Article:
Mr. Hood

Robert Hood

Corporate Food & Beverage Manager

Atlific Hotels

Robert Hood, Corporate Food & Beverage Manager for Atlific Hotels, is originally from the United Kingdom. He has been in Food & Beverage Management for over 20 years, working in Europe for Queens Moat House Hotels, the United States for Marriott, before settling in Canada, holding positions for ClubLink Corporation, and currently with Atlific Hotels.

With a passion for both culinary and front of house food and beverage management, Mr. Hood’s passion for the food and beverage industry with its innovation and creative process continues to be part of his life journey.

The esponsibilitiesHis of current position include, food and beverage procurement, concept design, financial and creative business analysis, management development, as well developing strategies for the optimization of food and beverage talent and operations at the property level.

Atlific Hotels is one of the most dynamic hotel management companies in Canada operating 62 hotels nationally with offices in Montreal, Toronto and Vancouver. With over 50 years’ experience owning and managing major brands and independents, Atlific Hotels is passionate about consistently delivering long-term financial benefits to owners while cultivating a caring and fun work environment for associates and managers.

Mr. Hood was educated at the Birmingham College of Food, Tourism and Creative Arts in the United Kingdom where he obtained and HND in Hotel Management, and is a Bachelor of Applied Science graduate in Hospitality Management from the University of Southern New Hampshire in the United States.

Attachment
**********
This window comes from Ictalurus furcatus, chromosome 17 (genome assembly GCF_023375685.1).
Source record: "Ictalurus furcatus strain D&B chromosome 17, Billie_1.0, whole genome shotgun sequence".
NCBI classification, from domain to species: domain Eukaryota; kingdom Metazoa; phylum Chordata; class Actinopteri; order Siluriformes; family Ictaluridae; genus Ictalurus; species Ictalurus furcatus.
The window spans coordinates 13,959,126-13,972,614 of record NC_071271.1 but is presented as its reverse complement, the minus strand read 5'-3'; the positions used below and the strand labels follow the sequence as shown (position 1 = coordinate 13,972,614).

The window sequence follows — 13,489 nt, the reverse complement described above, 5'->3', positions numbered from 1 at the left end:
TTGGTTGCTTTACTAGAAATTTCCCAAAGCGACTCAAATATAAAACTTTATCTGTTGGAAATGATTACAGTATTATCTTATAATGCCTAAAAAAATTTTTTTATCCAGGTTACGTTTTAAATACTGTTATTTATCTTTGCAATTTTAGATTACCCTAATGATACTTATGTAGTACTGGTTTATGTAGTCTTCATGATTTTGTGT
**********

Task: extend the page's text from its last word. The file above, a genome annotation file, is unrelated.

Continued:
Mr. Hood can be contacted at 416-674-0030 or rhood@atlific.com

Coming Up In The August Online Hotel Business Review




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Feature Focus
Food & Beverage: Multiplicity and Diversity are Key
The challenge for hotel food and beverage operations is to serve the personal tastes and needs of an increasingly diverse population and, at the same time, to keep up with ever-evolving industry trends. In order to accomplish this, restaurateurs and hoteliers have to flex their creative muscles and pull out all the stops to satisfy their various audiences. One way to achieve this is to utilize existing food spaces in multiple ways at different times of the day. Lunch can be casual and fast, while dinnertime can be more formal and slower paced. The same restaurant can offer counter service by day but provide table service by night, with a completely different menu and atmosphere. Changes in music, lighting, uniforms and tabletop design contribute to its transformation. This multi- purpose approach seeks to meet the dining needs of guests as they change throughout the day. Today’s restaurants also have to go to great lengths to fulfill all the diverse dietary preferences of their guests. The popularity of plant-based, paleo, vegan, and gluten and allergen-free diets means that traditional menus must evolve from protein-heavy, carb-loaded offerings to those featuring more vegetables and legumes. Chefs are doing creative things with vegetables, such as experimenting with global cuisines or incorporating new vegetable hybrids into their dishes. Another trend is an emphasis on bold and creative flavors. From chili oil to sriracha to spicy maple syrup, entrees, desserts and beverages are all being enhanced with spice and heat. The August issue of the Hotel Business Review will document the trends and challenges in the food and beverage sector, and report on what some leading hotels are doing to enhance this area of their business.